Your job is to bring people from the outside to the inside, from passive to active. You shouldn’t expect or ask everyone for the same level of commitment, but you should encourage everyone to do more. Above all, look for new leaders, people who are ready to take on more responsibility.
5. Making the Network Work
Four things will make the network effective:
Like all tools, the worker-to-worker network can be used to promote democracy and equality or it can be used to strengthen a top-down operation. The network is most useful for those seeking democratic aims because then members will have confidence in it and will be willing to raise their levels of participation and action. They will see themselves as protagonists, leaders, or activists, increase their commitment and support, and take more responsibility. If the network is not democratic, the activists will become passive, the coordinators too will fall into a more passive role, and the network itself will seem like a waste of time. The strongest networks will be the ones based on a democratic organization with regular meetings where workers set the goals, debate the issues, and make decisions collectively.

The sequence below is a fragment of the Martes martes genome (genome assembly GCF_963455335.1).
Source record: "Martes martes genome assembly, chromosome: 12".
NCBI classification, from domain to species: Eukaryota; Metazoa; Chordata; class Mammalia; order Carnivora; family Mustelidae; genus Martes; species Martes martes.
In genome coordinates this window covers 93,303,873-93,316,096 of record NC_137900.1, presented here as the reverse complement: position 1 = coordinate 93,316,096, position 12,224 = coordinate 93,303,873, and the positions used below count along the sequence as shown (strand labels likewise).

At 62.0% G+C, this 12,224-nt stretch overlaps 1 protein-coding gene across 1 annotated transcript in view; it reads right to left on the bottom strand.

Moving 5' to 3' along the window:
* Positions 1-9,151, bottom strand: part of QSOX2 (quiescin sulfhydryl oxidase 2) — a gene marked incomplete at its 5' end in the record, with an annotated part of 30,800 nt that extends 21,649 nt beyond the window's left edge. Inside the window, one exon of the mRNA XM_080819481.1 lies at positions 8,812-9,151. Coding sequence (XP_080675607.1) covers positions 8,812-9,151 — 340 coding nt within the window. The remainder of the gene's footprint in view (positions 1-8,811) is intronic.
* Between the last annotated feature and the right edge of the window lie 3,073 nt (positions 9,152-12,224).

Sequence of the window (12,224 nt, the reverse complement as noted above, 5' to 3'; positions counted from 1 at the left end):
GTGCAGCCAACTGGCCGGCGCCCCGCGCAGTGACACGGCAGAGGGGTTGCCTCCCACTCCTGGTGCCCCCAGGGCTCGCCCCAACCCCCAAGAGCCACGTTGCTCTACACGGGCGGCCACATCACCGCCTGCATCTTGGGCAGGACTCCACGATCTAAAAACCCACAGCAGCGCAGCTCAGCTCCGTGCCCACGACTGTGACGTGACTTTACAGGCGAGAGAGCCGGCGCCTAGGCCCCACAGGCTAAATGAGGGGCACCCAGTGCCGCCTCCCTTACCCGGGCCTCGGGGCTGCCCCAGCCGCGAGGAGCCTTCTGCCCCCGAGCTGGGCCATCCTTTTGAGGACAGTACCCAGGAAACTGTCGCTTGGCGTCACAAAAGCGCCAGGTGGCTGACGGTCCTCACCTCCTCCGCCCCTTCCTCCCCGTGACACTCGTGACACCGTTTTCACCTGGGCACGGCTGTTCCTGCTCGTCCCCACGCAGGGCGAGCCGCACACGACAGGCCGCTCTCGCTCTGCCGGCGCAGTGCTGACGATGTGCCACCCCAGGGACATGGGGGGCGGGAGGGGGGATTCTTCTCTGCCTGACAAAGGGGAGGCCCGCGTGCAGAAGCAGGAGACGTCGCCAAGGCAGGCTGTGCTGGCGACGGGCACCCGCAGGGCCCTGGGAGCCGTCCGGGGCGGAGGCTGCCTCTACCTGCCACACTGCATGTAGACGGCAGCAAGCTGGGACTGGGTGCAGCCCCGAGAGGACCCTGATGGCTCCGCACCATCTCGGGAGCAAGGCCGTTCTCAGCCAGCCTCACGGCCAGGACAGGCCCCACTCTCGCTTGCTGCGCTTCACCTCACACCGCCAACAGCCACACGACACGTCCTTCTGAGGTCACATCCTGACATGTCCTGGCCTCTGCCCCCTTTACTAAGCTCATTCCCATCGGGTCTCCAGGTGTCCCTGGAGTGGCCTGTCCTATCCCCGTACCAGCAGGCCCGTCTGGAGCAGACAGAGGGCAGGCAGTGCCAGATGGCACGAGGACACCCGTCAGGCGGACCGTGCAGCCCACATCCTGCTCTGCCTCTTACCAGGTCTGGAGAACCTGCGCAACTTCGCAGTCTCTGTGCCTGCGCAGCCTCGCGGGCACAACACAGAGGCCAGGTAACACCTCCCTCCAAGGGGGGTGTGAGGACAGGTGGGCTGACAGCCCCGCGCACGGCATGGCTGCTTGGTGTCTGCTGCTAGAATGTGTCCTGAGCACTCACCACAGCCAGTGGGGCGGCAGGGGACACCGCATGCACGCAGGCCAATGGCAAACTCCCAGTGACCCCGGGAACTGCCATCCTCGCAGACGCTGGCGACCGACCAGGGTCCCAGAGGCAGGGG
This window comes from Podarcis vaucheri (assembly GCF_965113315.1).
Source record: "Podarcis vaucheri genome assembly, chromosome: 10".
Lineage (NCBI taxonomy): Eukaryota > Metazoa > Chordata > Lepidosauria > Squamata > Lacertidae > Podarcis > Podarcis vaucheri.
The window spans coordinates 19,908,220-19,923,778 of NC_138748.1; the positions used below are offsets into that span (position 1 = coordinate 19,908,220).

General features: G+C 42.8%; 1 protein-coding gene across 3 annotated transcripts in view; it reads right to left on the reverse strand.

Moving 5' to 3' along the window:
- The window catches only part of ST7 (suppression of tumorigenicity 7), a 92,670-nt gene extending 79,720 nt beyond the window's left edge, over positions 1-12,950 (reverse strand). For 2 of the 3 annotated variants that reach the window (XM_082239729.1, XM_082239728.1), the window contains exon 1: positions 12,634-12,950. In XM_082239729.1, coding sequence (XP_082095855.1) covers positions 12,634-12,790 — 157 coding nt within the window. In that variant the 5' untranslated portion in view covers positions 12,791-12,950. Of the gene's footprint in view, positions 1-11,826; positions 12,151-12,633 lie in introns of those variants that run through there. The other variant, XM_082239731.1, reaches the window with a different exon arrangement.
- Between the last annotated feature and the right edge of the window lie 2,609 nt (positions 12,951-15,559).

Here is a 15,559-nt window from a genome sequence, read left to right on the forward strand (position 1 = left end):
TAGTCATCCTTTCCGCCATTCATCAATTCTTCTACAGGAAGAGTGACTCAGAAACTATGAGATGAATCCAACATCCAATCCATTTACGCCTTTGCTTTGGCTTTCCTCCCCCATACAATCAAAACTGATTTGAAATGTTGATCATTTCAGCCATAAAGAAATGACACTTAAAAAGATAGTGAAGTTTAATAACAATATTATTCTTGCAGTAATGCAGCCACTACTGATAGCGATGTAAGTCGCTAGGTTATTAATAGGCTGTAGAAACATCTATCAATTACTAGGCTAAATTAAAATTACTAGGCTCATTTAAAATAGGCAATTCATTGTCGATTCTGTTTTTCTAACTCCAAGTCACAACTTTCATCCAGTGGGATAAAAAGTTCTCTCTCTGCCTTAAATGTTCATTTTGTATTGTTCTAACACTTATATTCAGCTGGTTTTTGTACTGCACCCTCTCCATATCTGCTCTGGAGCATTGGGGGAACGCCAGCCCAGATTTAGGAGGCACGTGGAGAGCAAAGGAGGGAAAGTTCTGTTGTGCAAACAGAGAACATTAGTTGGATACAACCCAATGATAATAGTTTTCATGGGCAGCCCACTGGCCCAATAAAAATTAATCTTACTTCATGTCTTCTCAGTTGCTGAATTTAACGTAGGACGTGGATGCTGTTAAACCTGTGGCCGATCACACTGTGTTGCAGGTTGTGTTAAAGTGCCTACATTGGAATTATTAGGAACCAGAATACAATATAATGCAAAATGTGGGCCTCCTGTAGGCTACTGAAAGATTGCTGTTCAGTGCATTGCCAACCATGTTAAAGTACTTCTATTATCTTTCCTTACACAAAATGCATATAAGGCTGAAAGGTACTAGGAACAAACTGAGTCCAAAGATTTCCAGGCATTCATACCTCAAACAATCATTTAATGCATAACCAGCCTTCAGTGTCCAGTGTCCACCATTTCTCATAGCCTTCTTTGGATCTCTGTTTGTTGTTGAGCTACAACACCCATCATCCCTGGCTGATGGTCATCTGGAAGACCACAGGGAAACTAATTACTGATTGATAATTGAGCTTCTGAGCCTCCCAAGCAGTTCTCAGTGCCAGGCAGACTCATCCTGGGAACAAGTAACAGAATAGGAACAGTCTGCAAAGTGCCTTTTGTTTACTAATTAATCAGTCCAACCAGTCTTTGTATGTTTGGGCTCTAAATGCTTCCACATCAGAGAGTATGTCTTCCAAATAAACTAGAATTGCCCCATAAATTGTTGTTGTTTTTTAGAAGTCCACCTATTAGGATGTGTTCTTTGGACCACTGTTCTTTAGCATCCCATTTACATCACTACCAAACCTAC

This is what the network is for. The network makes it possible for the whole group to act in an organized way, from small steps -- distributing leaflets, doing surveys, wearing buttons -- to big campaigns -- running for union office, organizing for a good contract, running job actions, etc.